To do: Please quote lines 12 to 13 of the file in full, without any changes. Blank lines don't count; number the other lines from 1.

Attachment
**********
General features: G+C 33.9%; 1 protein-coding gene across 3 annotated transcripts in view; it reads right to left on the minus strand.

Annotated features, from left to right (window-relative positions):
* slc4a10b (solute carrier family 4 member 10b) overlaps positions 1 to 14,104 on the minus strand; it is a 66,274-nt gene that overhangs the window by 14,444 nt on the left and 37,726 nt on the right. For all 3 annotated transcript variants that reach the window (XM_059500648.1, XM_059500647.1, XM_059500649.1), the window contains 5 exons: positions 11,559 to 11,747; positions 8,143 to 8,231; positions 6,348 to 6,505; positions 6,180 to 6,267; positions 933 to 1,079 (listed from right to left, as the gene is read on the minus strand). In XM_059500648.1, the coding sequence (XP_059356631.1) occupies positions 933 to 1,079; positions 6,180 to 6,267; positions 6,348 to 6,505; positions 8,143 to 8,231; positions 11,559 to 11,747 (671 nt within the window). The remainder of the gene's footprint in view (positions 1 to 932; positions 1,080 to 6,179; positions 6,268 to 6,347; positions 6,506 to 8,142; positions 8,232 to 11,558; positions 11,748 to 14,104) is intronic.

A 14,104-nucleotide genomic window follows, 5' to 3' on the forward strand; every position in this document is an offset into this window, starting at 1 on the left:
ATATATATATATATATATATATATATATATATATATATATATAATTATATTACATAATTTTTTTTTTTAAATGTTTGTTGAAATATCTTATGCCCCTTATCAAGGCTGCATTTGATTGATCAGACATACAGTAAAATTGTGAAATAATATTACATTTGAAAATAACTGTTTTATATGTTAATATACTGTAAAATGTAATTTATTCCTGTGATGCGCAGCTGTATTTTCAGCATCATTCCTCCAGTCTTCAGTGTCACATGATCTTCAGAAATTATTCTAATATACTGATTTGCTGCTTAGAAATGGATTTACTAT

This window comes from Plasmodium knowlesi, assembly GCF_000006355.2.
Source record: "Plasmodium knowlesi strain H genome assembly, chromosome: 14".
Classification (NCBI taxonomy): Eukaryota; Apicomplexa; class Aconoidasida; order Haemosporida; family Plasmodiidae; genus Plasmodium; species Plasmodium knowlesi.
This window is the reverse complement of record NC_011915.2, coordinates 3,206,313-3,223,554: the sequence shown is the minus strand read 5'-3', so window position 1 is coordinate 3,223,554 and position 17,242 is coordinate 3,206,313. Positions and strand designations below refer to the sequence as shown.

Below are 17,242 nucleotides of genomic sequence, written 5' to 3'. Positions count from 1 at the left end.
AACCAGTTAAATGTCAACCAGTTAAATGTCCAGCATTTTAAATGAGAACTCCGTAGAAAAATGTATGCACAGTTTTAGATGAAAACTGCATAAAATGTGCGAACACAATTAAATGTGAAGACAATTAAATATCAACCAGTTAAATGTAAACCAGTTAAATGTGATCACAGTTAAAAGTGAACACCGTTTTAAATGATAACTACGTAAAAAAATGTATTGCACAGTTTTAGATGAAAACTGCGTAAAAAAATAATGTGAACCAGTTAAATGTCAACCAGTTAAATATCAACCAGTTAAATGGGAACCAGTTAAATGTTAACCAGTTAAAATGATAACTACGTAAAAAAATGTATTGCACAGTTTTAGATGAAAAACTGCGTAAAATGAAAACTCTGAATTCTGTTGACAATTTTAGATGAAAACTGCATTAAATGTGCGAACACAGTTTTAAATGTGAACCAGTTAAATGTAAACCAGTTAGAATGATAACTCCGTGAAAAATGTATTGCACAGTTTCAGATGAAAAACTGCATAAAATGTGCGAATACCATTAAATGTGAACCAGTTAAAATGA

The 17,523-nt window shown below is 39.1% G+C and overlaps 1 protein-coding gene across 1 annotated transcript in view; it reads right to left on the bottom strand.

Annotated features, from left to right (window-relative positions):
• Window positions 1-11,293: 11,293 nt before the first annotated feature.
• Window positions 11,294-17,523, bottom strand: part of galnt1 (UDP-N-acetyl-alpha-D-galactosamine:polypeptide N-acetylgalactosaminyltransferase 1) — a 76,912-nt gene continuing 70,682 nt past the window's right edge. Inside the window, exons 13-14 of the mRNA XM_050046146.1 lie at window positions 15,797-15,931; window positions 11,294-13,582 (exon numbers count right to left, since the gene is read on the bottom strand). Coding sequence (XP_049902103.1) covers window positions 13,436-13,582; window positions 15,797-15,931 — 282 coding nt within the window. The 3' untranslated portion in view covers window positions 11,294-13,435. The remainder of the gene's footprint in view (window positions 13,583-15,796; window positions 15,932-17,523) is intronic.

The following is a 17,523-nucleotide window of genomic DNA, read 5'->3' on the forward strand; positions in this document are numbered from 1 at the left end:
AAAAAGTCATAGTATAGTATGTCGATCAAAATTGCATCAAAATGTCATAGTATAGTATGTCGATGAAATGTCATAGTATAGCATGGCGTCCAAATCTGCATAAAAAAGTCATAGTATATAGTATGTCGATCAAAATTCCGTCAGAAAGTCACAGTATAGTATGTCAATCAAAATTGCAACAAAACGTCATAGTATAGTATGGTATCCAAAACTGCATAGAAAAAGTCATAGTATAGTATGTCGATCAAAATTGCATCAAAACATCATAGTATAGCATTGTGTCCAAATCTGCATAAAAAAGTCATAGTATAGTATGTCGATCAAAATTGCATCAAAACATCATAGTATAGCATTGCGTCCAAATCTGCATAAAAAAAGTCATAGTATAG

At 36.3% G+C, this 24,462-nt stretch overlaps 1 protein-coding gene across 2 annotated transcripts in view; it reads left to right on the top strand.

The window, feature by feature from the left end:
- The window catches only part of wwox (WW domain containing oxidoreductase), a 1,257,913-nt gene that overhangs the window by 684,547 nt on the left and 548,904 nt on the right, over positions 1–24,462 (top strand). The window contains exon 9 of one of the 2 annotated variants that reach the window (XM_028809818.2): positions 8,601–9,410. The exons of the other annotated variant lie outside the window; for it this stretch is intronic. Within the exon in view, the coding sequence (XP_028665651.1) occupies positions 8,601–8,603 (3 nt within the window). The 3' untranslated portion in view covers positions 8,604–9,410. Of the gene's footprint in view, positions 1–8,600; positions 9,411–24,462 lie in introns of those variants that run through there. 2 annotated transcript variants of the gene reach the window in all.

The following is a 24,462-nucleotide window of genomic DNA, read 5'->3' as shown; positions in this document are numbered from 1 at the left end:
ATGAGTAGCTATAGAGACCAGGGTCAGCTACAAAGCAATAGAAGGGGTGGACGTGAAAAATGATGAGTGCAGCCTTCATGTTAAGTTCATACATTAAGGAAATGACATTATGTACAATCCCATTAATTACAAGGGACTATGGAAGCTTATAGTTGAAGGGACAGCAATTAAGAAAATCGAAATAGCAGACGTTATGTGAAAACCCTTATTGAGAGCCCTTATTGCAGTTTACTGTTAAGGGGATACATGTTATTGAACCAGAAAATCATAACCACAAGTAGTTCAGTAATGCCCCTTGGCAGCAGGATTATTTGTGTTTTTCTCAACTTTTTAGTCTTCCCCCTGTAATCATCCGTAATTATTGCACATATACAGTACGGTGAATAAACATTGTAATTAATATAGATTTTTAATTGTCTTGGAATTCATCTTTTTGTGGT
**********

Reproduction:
The 17,523-nt window shown below is 39.1% G+C and overlaps 1 protein-coding gene across 1 annotated transcript in view; it reads right to left on the bottom strand.

Annotated features, from left to right (window-relative positions):